Home Schooling For Your Children

Home Schooling is the wave of the future; it is how America will survive, or fail.

To understanding how important it is for you to home school your child one need merely look at the way children are taught today. For the purposes of this article I will choose one, and only one item. Believe me, there are dozens of items like this one. The item I will discuss is how cheap your child’s work is, and how this makes your child view his work, and therefore himself, as unimportant.

Your child is given a task. Maybe it is to write a report, maybe it is a page of math. Halfway through the task the bell rings, and the child is made to go play.

Yes, made to go play. The intent here is not to complete the work, but to order the child about, and make him/her amenable to social control and behavior modification.

If you were at work, had an important job to do, would your boss make you go play? And, more important, would you let yourself be made to go play? Negative. You would put your nose to the grindstone and pound away at that job for one simple reason: it is important.

But day after day your child is interrupted, made to go be ‘frivolous,’ and this tells him/her that the job is not important.

And, most interesting, the teacher says it is important.

So what is the solution? Well, here is an interesting alternative. You put work before you child, and you say, ‘You can take a food break if you wish, but you don’t get to play until it is done.

Now, how many of us, if the boss said, “You can work till five, but if the job is done early you can take off for the day,” would work our fingers to the bone?

Every last one of us. The job suddenly becomes extra important, and our lives literally hang upon it.

When I did this at my school the result was instant. Children ignored breaks, told other kids to be quiet, and became work maniacs.

Yes, sometimes I had to check the work, at least in the beginning, to make sure it wasn’t slipshod. But doing this at times during the day forestalls any nasty confrontations with one big checking at the end.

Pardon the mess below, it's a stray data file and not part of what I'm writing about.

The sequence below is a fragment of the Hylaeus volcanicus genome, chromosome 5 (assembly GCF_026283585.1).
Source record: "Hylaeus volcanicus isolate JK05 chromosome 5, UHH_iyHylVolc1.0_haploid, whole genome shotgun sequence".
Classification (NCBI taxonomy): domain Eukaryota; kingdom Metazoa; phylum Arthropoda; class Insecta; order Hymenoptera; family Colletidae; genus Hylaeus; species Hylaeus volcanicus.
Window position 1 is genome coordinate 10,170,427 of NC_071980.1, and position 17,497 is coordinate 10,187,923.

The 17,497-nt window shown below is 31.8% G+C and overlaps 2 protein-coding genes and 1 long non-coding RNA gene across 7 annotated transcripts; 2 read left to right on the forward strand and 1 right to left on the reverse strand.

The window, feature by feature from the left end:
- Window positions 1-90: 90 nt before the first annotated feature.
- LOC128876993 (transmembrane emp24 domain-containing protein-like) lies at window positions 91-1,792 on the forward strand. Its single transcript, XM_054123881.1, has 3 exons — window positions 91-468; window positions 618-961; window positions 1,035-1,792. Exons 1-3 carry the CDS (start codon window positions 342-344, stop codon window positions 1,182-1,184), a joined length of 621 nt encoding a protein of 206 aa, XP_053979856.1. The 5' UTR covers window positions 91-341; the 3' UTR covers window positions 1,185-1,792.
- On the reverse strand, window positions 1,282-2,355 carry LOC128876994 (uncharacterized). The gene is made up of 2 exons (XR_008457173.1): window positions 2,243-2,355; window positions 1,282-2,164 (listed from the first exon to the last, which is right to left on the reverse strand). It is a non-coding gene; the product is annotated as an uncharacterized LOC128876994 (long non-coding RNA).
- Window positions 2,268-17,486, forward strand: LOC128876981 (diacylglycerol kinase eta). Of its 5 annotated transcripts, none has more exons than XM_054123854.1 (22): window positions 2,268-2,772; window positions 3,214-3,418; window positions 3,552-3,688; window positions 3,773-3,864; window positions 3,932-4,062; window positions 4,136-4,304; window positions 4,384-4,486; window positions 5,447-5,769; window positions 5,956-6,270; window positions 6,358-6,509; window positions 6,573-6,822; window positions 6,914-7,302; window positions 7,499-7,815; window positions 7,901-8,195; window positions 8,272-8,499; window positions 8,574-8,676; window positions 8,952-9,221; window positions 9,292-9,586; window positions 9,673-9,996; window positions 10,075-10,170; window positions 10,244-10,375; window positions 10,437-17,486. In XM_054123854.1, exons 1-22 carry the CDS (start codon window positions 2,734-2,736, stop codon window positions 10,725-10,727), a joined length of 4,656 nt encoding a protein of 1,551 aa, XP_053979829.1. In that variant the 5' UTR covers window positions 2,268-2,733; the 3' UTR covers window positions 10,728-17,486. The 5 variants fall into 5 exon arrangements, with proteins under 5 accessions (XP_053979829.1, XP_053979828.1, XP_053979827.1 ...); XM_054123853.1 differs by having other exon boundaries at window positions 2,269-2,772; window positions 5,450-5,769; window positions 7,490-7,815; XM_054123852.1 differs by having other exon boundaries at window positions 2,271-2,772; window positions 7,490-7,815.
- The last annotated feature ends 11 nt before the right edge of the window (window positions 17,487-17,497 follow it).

Yes, sometimes they wouldn’t get their school work done, and I would commiserate with them, and let them go. But if you plan the work out (with their input is helpful), then you can usually come up with a target that will get them an extra hour of play, and get you an extra hour’s worth of their work.

Most important, through this type of home schooling approach your child will develop a sense of self worth, and a very valuable work ethic.

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SAT Just Got A Facelift

Things are about to get weird.

Spring is here, time can travel, and the SAT is undergoing its biggest change in 10 years!

What’s Different?

At this point, it may be easier to explain what isn’t different. Arguably the most beneficial change is students will no longer be penalized for guessing. This change alone is a common reason why many students opt to take the ACT over the SAT, so this could very well increase the amount of students who sign up for the exam. However, the biggest change according to testing professional and educators is that this will be a more “text-based” test. Even though the vocabulary section is getting left in 2015, the math and reading sections are expected to be much more dense with text and the essay is now optional. Furthermore, questions now only have four answer options compared to five, and calculators can even be used during some parts of the math section. And for the kicker, the test will now be scored on the old 1600 point scale instead of 2400.